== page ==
Tirico has also handled radio play-by-play of some of the biggest college football games while at ESPN, including the 2010 Rose Bowl and the 2010-13 BCS Championships. He partnered with analyst Todd Blackledge for the radio broadcast of the first two College Football Playoff National Championships.

Tirico previously hosted The Mike Tirico Show on ESPN Radio, a nationally-syndicated sports news and discussion program, which launched in 2007. In May 2008, the two-hour weekday afternoon program was re-launched as the Tirico & Van Pelt Show with SportsCenter anchor Scott Van Pelt named the co-host. Tirico stepped away from the show in 2009.

Tirico joined ESPN as a SportsCenter anchor in July 1991, later serving as host of Monday Night Countdown during the NFL season from that show’s 1993 launch to 2001. From 1993-97, he anchored ESPN’s college football studio show. In December 1996, Tirico was named golf host for ABC Sports, and in 2002, he began calling NBA games for ABC, ESPN and ESPN Radio.

In addition, he has hosted SportsCenter coverage of the U.S. Open, The Masters and the Daytona 500, and anchored coverage of the Super Bowl, NCAA Final Four and NFL Draft for both television and radio. He also worked college basketball and Thursday night college football telecasts for ESPN from 1997-2006.

He received critical acclaim for eloquently capturing the tone and emotion both when the New Orleans Saints triumphantly returned to the Louisiana Superdome after Hurricane Katrina on MNF in 2006, and when Virginia Tech hosted its first college football game in August 2007 in the aftermath of the on-campus shootings that spring.

Prior to joining ESPN and after graduating from Syracuse University, Tirico worked in Syracuse, N.Y. (1987-91) as the sports director at WTVH-TV and as the play-by-play voice for Orange basketball, football, lacrosse and volleyball.


All-Time List of NFF Annual Award Dinner Emcees

1958 - George Murphy, U.S. Senator, Actor and NFF President
1959 - George Murphy, U.S. Senator, Actor and NFF President
1960 - Mason W. Gross, President of Rutgers University
1961 - Mason W. Gross, President of Rutgers University
1962 - Mason W. Gross, President of Rutgers University
1963 - Mason W. Gross, President of Rutgers University
1964 - Ed Sullivan, TV Host of the Ed Sullivan Show
1965 - John Charles Daly, TV Host of What's My Line
1966 - John Charles Daly, TV Host of What's My Line
1967 - Ed Sullivan, TV Host of the Ed Sullivan Show
1968 - Chris Schenkel, ABC Sports Broadcaster
1969 - Chris Schenkel, ABC Sports Broadcaster
1970 - Chris Schenkel, ABC Sports Broadcaster
1971 - Chris Schenkel, ABC Sports Broadcaster
1972 - Chris Schenkel, ABC Sports Broadcaster
1973 - Chris Schenkel, ABC Sports Broadcaster
1974 - Chris Schenkel, ABC Sports Broadcaster
1975 - Chris Schenkel, ABC Sports Broadcaster
1976 - Chris Schenkel, ABC Sports Broadcaster
1977 - Chris Schenkel, ABC Sports Broadcaster
1978 - Chris Schenkel, ABC Sports Broadcaster
1979 - Chris Schenkel, ABC Sports Broadcaster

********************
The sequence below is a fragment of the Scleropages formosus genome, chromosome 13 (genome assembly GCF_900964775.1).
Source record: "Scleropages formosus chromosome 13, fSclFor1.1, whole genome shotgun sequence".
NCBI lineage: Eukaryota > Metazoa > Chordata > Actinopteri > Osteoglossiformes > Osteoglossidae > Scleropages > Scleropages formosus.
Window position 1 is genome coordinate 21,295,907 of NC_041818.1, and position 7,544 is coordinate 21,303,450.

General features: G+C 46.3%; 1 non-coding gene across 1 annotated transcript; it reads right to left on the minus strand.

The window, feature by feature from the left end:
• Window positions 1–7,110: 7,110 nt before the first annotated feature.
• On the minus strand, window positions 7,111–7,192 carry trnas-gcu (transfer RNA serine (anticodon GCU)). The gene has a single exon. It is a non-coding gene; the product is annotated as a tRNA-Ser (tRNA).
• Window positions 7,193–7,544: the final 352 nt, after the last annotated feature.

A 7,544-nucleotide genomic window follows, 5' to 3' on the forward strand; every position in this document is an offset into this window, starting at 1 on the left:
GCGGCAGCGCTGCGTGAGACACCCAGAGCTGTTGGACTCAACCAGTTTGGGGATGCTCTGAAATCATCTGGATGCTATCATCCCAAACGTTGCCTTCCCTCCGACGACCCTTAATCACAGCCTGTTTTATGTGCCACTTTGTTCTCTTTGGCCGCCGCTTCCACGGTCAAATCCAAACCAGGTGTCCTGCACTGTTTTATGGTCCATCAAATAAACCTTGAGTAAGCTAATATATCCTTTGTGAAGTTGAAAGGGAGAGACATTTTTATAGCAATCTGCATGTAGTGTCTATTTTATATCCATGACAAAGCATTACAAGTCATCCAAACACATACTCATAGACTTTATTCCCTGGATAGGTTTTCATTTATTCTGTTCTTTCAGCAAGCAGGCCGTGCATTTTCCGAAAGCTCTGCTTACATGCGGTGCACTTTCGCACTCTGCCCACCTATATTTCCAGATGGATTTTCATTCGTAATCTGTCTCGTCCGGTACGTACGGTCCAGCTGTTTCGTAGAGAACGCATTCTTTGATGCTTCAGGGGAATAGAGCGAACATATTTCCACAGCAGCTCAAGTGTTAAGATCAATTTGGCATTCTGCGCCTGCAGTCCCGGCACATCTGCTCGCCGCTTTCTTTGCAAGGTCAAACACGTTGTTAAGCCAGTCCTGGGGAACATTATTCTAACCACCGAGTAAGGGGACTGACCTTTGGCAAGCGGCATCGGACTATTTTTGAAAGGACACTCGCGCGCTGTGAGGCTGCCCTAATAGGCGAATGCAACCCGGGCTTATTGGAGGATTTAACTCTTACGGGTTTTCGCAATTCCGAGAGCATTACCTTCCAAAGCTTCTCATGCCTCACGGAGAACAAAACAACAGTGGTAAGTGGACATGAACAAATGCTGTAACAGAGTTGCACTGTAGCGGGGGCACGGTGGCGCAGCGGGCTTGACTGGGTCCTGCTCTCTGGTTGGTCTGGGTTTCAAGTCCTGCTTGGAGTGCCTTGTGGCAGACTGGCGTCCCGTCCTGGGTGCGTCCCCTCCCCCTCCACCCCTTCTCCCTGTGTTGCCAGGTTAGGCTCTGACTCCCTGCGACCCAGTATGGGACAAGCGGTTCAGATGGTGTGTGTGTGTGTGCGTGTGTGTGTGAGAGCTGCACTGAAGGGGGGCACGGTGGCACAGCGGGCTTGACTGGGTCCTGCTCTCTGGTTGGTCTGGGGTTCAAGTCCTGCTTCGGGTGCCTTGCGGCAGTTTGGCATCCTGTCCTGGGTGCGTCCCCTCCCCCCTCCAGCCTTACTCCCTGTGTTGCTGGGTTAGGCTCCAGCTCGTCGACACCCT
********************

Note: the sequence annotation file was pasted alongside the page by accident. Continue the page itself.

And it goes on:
1980 - Chris Schenkel, ABC Sports Broadcaster
1981 - Chris Schenkel, ABC Sports Broadcaster
1982 - Chris Schenkel, ABC Sports Broadcaster
1983 - Chris Schenkel, ABC Sports Broadcaster
1984 - Chris Schenkel, ABC Sports Broadcaster
1985 - Chris Schenkel, ABC Sports Broadcaster
1986 - Chris Schenkel, ABC Sports Broadcaster
1987 - Chris Schenkel, ABC Sports Broadcaster
1988 - Chris Schenkel, ABC Sports Broadcaster
1989 - Chris Schenkel, ABC Sports Broadcaster
1990 - Chris Schenkel, ABC Sports Broadcaster
1991 - Chris Schenkel, ABC Sports Broadcaster
1992 - Chris Schenkel, ABC Sports Broadcaster
1993 - Chris Schenkel, ABC Sports Broadcaster
1994 - Chris Schenkel, ABC Sports Broadcaster
1995 - Chris Schenkel, ABC Sports Broadcaster
1996 - Chris Fowler, ESPN/ABC Sports Broadcaster
1997 - Chris Fowler, ESPN/ABC Sports Broadcaster
1998 - Chris Fowler, ESPN/ABC Sports Broadcaster
1999 - Tim Brando, CBS Sports Broadcaster (now with FOX Sports)
2000 - Chris Fowler, ESPN/ABC Sports Broadcaster
2001 - Mike Tirico, ESPN/ABC Sports Broadcaster (now with NBC Sports)
2002 - Tim Brando, CBS Sports Broadcaster (now with FOX Sports)
2003 - Chris Fowler, ESPN/ABC Sports Broadcaster
2004 - Mike Tirico, ESPN/ABC Sports Broadcaster (now with NBC Sports)
2005 - Chris Fowler, ESPN/ABC Sports Broadcaster
2006 - Verne Lundquist, CBS Sports Broadcaster
2007 - Chris Fowler, ESPN/ABC Sports Broadcaster
2008 - Rece Davis, ESPN/ABC Sports Broadcaster
2009 - Chris Fowler, ESPN/ABC Sports Broadcaster
2010 - Harry Smith, CBS News Anchor (now with NBC News)
2011 - Rece Davis, ESPN/ABC Sports Broadcaster
2012 - Rece Davis, ESPN/ABC Sports Broadcaster
2013 - Rece Davis, ESPN/ABC Sports Broadcaster
2014 - Rece Davis, ESPN/ABC Sports Broadcaster
2015 - Mike Tirico, ESPN/ABC Sports Broadcaster (now with NBC Sports)
2016 - Mike Tirico, NBC Sports Broadcaster


About The National Football Foundation & College Hall of Fame
Founded in 1947 with early leadership from General Douglas MacArthur, legendary Army coach Earl "Red" Blaik and immortal journalist Grantland Rice, The National Football Foundation & College Hall of Fame is a non-profit educational organization that runs programs designed to use the power of amateur football in developing scholarship, citizenship and athletic achievement in young people. With 120 chapters and 12,000 members nationwide, NFF programs include FootballMatters.org, the College Football Hall of Fame in Atlanta, The William V. Campbell Trophy presented by Fidelity Investments, annual scholarships of more than $1.3 million and a series of initiatives to honor the legends of the past and inspire the leaders of the future. NFF corporate partners include Delta Air Lines, Fidelity Investments, Herff Jones, Hofmann Brands, New York Athletic Club, Pasadena Tournament of Roses, PrimeSport, the Sports Business Journal, Under Armour and VICIS. Learn more at www.footballfoundation.org.